Library Talks

Erie

History was always a difficult subject for me when I was in school.  Back then the methods of teaching were pretty basic and learning by memorizing dates, battles, general’s names, and geography was a matter of reading voluminous chapters of information I found difficult to retain and of little interest to me.  Judging from the lackluster grades I got in those courses, perhaps it is a bit surprising that any of it stuck at all.

Since both of my maternal grandparents, my paternal grandmother and paternal great grandparents all migrated to Cleveland, Ohio by way of Ellis Island from the Slovak part of Czechoslovakia during the great middle-European flood of migrants leaving between the middle 1800s and early 1900s, I recently wondered why I have a strong interest in Celtic and Native American cultures.  I heard, as a television program rolled on, that the Celts did go to Slovakia.  Ah ha!  Perhaps an investigation into my DNA would reflect at least a tiny bit of Irish after all.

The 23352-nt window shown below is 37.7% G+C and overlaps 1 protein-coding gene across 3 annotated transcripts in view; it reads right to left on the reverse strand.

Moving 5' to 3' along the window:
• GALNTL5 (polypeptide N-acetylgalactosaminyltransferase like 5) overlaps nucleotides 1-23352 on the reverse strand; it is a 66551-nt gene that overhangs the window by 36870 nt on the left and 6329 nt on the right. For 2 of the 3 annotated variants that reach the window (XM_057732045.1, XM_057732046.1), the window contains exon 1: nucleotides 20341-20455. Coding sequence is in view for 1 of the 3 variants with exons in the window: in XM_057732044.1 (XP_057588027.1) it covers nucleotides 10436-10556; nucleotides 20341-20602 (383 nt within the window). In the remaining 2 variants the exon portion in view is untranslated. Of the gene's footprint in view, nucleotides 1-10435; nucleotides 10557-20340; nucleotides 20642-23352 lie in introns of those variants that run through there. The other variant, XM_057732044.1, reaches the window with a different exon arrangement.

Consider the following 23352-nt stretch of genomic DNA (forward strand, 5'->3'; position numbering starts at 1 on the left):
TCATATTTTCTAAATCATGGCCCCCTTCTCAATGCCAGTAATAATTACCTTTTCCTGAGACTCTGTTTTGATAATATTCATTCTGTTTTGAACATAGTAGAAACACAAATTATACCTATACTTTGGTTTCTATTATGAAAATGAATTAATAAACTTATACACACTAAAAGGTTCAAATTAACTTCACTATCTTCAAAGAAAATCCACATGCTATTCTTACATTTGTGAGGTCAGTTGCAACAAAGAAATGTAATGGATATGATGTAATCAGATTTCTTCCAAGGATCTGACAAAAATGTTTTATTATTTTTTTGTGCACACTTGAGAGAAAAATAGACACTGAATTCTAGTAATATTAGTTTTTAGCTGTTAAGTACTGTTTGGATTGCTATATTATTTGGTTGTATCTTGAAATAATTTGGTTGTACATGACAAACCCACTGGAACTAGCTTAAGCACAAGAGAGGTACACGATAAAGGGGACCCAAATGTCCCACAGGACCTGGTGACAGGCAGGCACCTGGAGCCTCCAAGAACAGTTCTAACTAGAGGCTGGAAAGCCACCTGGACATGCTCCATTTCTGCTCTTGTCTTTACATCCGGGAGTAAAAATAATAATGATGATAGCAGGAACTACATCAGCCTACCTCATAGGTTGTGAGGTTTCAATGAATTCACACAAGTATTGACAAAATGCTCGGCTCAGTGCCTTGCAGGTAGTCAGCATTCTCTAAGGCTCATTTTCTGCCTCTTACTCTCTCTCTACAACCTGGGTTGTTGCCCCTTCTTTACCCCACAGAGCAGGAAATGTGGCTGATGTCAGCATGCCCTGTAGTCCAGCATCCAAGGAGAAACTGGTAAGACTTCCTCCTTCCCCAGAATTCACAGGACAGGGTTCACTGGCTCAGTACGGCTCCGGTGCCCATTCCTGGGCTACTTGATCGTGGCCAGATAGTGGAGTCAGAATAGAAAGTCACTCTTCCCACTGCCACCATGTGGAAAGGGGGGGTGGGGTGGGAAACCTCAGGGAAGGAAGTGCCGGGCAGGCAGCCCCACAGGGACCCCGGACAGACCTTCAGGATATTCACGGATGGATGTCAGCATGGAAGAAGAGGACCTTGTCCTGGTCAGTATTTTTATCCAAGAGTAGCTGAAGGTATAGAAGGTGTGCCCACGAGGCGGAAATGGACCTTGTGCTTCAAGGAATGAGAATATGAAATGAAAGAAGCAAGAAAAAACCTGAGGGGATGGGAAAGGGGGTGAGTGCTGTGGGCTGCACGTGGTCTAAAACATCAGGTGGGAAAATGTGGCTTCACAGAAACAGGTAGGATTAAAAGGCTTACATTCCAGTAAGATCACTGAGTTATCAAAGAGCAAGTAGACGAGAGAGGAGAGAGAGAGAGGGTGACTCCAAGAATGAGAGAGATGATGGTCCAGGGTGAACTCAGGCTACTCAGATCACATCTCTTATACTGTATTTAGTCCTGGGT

A library I use because it is on the route I often drive crossing town to various appointments sends me notices of author talks which I hadn’t paid much attention to, but once I started attending them, their value became evident.  A week ago after the Knights of Columbus stuffed cabbage dinner in Garfield Heights, I asked the two ladies I had eaten with if either cared to join me for a talk about the Easter Rebellion in Ireland in 1916.  Both were off to other places, but I made it to the library in time to chat with the lady who sat next to me.  I always ask people around me if they had read this author and listen to their comments in hope of learning new things.  Frank Delany, a tall distinguished looking man with white hair arrived and after pronouncing Cuyahoga County correctly, a positive in my book, talked in depth about this event in history.  A couple of the names I remembered from my 2011 trip to Ireland while others were new to me.  At the very least, I have now pushed my copy of Ireland by Mr. Delany, a little closer to the top of the pile of books that I hope to get busy reading soon.

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